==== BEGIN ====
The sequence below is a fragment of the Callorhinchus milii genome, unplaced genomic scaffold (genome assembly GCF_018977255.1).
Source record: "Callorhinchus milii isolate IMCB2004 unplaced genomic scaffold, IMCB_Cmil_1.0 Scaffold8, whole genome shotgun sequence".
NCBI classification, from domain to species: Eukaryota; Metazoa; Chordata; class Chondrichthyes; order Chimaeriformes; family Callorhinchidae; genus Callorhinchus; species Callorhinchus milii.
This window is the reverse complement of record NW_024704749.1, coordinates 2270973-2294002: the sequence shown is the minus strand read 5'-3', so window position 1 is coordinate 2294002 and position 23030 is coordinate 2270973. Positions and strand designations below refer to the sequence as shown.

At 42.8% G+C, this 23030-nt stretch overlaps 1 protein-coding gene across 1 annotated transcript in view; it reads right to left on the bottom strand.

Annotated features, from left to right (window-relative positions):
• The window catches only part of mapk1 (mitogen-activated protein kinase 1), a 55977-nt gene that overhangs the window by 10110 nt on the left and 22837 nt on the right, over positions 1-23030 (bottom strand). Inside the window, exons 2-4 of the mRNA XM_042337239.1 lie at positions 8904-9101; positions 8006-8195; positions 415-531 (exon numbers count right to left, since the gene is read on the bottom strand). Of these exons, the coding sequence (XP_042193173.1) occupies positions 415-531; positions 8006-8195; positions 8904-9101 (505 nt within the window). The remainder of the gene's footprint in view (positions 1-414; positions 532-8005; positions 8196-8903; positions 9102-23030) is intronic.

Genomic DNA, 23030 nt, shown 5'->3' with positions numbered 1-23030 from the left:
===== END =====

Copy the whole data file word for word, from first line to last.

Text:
The sequence below is a fragment of the Callorhinchus milii genome, unplaced genomic scaffold (genome assembly GCF_018977255.1).
Source record: "Callorhinchus milii isolate IMCB2004 unplaced genomic scaffold, IMCB_Cmil_1.0 Scaffold8, whole genome shotgun sequence".
NCBI classification, from domain to species: Eukaryota; Metazoa; Chordata; class Chondrichthyes; order Chimaeriformes; family Callorhinchidae; genus Callorhinchus; species Callorhinchus milii.
This window is the reverse complement of record NW_024704749.1, coordinates 2270973-2294002: the sequence shown is the minus strand read 5'-3', so window position 1 is coordinate 2294002 and position 23030 is coordinate 2270973. Positions and strand designations below refer to the sequence as shown.

At 42.8% G+C, this 23030-nt stretch overlaps 1 protein-coding gene across 1 annotated transcript in view; it reads right to left on the bottom strand.

Annotated features, from left to right (window-relative positions):
• The window catches only part of mapk1 (mitogen-activated protein kinase 1), a 55977-nt gene that overhangs the window by 10110 nt on the left and 22837 nt on the right, over positions 1-23030 (bottom strand). Inside the window, exons 2-4 of the mRNA XM_042337239.1 lie at positions 8904-9101; positions 8006-8195; positions 415-531 (exon numbers count right to left, since the gene is read on the bottom strand). Of these exons, the coding sequence (XP_042193173.1) occupies positions 415-531; positions 8006-8195; positions 8904-9101 (505 nt within the window). The remainder of the gene's footprint in view (positions 1-414; positions 532-8005; positions 8196-8903; positions 9102-23030) is intronic.

Genomic DNA, 23030 nt, shown 5'->3' with positions numbered 1-23030 from the left: